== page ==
Reach Out to a Therapist
If you have experienced sexual assault at some point in your life and find that you have been experiencing intrusive, unwanted, and distressing memories of your assault, we recommend you reach out to a therapist trained in trauma-informed and evidence based therapy. Prolonged exposure is one such therapy that has consistently show positive outcomes, however there are other therapies that can be helpful for coping with the traumatic events of your past. For more information contact your medical provider or search for services through the Rape, Abuse & Incest National Network (RAINN; https://www.rainn.org/).
Tips for friends and family of sexual assault survivors
The second most common question that has come up in our clinical work is how to advise friends and family member in being supportive for their loved ones. We believe it's important to remember that you are already showing a great deal of support by simply reading this article. It shows a genuine care and concern for your loved one. Nonetheless, here are just a few suggestions to try when offering support to a loved one.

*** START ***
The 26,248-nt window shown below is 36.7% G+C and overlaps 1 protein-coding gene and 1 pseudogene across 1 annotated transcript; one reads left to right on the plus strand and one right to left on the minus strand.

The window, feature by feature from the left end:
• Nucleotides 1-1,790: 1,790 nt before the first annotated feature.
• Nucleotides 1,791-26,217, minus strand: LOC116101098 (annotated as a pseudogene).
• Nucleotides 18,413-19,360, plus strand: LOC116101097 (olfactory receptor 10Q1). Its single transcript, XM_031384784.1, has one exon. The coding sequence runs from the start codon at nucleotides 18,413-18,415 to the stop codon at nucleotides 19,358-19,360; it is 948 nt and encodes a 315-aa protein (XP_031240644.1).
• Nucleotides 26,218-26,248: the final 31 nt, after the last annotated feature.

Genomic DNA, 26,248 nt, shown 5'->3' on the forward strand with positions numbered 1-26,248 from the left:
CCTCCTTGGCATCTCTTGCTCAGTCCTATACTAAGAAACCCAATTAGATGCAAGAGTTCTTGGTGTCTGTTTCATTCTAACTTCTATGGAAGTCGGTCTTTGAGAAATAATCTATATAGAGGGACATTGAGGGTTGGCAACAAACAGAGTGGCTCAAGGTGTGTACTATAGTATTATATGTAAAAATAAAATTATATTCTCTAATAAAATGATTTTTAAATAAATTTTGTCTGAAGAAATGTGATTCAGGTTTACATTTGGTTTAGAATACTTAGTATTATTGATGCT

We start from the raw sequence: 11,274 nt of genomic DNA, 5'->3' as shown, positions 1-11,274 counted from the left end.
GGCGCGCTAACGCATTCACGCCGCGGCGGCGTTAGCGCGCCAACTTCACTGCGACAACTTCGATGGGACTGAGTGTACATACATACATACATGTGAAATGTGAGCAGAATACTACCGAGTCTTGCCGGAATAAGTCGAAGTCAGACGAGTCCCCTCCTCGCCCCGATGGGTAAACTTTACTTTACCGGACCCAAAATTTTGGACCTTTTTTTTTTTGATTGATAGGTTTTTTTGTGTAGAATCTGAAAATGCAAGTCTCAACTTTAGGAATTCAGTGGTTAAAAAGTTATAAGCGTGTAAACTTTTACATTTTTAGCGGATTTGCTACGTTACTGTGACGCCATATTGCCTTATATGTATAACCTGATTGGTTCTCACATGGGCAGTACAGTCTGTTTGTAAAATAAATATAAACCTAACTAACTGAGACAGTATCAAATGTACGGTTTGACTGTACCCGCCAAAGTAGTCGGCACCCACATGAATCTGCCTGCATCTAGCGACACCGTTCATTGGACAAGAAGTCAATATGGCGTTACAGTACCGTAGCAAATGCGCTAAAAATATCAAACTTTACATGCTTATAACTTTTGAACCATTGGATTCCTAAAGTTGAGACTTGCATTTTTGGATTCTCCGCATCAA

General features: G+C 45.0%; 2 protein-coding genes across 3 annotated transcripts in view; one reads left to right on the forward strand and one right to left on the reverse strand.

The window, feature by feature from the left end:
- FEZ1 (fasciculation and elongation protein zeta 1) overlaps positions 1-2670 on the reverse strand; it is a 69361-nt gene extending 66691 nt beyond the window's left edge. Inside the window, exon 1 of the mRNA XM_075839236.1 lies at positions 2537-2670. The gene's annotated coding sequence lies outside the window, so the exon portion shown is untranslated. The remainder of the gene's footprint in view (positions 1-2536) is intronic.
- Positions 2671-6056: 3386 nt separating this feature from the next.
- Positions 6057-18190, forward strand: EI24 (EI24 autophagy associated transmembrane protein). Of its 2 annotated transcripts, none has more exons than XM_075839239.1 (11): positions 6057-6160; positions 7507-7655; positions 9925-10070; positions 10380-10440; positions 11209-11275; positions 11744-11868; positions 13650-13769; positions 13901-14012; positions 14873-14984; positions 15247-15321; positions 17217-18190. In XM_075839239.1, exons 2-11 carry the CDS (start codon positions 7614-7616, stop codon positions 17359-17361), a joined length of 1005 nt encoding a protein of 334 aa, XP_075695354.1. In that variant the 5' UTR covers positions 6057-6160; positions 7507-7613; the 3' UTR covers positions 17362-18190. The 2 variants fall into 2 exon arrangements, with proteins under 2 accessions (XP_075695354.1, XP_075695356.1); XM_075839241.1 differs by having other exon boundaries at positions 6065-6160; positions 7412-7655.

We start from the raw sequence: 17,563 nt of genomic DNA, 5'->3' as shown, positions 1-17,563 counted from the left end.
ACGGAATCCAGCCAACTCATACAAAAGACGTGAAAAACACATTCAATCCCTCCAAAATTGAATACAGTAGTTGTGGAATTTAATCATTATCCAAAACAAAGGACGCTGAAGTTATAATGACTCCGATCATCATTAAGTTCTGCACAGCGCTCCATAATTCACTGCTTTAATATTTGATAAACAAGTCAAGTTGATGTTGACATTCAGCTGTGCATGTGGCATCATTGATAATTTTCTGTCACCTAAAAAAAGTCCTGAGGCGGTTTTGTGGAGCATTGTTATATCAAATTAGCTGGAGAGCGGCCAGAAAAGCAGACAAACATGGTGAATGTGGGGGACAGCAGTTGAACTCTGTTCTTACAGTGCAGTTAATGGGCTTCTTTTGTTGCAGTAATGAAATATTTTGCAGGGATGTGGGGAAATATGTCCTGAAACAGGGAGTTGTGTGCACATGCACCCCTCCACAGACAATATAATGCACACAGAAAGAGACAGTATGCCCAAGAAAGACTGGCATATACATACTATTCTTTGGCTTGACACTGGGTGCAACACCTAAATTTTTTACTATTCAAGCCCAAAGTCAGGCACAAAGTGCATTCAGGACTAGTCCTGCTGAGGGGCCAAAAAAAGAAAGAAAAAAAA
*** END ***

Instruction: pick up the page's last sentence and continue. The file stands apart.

It may sound simple, but listening to your friend or family member can go a long way. By listening to your loved one and offering unconditional support, you are communicating you care about them. Even if you don't have any answers for their concerns, they will likely feel your support and concern which can be comforting by itself.
Although you will not fully understand what it is like to be the victim of sexual assault, you can likely relate to the feelings experienced by your loved one. If you can find a way to connect with the feelings your loved is experiencing and then communicate your understanding, you will have found a common ground that your loved one will appreciate greatly.